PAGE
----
ISLAMABAD -- Pakistan's reported renewal of a security pact with the United States deepens the strategic defense relationship between the two and could pave the way for Islamabad to acquire military equipment, analysts say.
Pakistan's former cabinet earlier this month renewed the Communications Interoperability and Security Memorandum of Agreement (CIS-MOA) between Pakistan and the United States, which had lapsed in 2020.
A cabinet member who asked not to be identified confirmed the circulation of the summary on the CIS-MOA, official sources told the Express Tribune on August 3.
There was no official announcement about the signing, and the cabinet member declined to say if a majority of the cabinet members approved it.
The CIS-MOA establishes terms for secure communications interoperability and security between the United States and its allies, according to the US Defense Security Cooperation Agency (DSCA).
DSCA manages foreign military sales for the US Department of Defense.
Initially signed in 2005 for 15 years, the agreement lapsed in 2020.
"Accepting CIS-MOA enables potential future US sales of military equipment to Pakistan, enhancing joint military operations and exercises," said a Pakistani defense ministry official, who asked that his name not be used.
"Furthermore, the agreement expands access to US military technology and training, bolstering Pakistan's military capabilities," the official added.
But a retired senior army officer who previously dealt with the United States told the Express Tribune that even with the agreement in place, it is not easy for Pakistan to buy military hardware from the United States.
The pact's significance rests on Pakistan's role as a crucial US ally in the region, according to the New Delhi-based security think tank Vivekananda International Foundation (VIF).
"Implementing the CIS-MOA will enable the United States to enhance its provision of advanced military equipment and training to Pakistan," VIF said in an analysis published August 14.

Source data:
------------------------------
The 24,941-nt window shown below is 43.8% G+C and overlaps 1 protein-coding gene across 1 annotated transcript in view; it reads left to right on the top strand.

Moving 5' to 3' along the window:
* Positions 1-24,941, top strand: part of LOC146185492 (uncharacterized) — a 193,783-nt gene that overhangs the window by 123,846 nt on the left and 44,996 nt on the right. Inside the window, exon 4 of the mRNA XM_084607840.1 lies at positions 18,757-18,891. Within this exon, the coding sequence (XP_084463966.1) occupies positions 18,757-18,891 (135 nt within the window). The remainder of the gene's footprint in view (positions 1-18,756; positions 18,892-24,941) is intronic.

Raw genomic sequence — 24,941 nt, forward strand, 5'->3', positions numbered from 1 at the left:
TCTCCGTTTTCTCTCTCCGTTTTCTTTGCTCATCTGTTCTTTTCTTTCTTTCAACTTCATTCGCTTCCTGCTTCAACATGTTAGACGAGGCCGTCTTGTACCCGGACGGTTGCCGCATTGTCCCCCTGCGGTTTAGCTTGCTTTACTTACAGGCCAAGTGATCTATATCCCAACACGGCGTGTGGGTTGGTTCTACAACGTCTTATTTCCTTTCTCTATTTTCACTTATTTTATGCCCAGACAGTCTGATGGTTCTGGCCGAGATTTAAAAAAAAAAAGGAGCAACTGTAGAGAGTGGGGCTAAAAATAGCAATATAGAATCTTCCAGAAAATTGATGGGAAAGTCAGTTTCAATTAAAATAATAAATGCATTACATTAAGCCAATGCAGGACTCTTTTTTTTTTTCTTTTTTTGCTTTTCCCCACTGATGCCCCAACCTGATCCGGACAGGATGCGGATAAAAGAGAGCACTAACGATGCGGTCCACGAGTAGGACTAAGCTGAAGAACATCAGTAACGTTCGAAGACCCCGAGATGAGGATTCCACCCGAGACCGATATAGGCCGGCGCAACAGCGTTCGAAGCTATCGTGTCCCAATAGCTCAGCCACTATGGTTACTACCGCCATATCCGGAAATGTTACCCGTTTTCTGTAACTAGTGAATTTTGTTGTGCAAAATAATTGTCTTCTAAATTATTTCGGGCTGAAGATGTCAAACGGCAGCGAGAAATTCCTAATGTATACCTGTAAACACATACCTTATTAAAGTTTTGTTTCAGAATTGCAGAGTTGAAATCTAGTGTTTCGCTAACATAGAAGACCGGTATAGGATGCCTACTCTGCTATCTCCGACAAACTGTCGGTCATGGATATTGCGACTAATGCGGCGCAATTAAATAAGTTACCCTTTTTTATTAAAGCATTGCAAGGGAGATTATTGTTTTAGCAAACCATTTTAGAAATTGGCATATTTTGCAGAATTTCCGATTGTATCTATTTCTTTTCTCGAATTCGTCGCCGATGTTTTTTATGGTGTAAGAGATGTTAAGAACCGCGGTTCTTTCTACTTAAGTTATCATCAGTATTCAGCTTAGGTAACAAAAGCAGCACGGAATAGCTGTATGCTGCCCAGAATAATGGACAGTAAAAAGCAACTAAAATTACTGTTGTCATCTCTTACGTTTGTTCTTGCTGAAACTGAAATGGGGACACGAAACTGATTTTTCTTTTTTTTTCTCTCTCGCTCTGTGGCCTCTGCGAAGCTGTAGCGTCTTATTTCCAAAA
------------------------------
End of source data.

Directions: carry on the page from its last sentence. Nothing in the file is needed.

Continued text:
"This, in turn, as claimed, will bolster Pakistan's defensive capabilities against various threats posed by terrorist organisations and other adversaries," it added.
In September, the US State Department approved the potential sale of F-16 aircraft, technical support and related equipment to Pakistan in a deal valued at up to $450 million, according to the DSCA.
This would enable Pakistan "to retain interoperability with US and partner forces in ongoing counterterrorism efforts and in preparation for future contingency operations," it said at the time.
Pakistan has an estimated 85 F-16s.
Strengthening security cooperation
The United States and Pakistan share a common goal in countering threats to regional stability, US State Department spokesman Vedant Patel said August 15.
"We have a shared interest with Pakistan ... in combating threats to regional stability and remain ready to work with Pakistan to combat militant and terrorist groups," Patel said.
Officials from the two countries "are in regular communication," he added.
"We also support the government's own efforts to combat terrorism and ensure the safety and security of its citizens in a manner that promotes the rule of law," Patel said.
Last month, US Central Command (CENTCOM) chief Gen. Michael "Erik" Kurilla visited Pakistan for the third time in less than a year.
He discussed security matters with top Pakistani military officials, including Chief of Army Staff Gen. Syed Asim Munir, visited the National Counter Terrorism Centre and Pakistani Army Sniper School and spoke with senior military personnel.
Also in July, US National Security Council senior director for South Asia Rear Adm. Eileen Laubacher discussed matters of mutual interest with Pakistani Foreign Minister Bilawal Bhutto Zardari in Islamabad.
Bilawal and Laubacher "reaffirmed commitment to further deepen Pakistan-US ties and expand cooperation in trade, economy and energy for regional peace and stability", the foreign minister said in a July 20 social media post.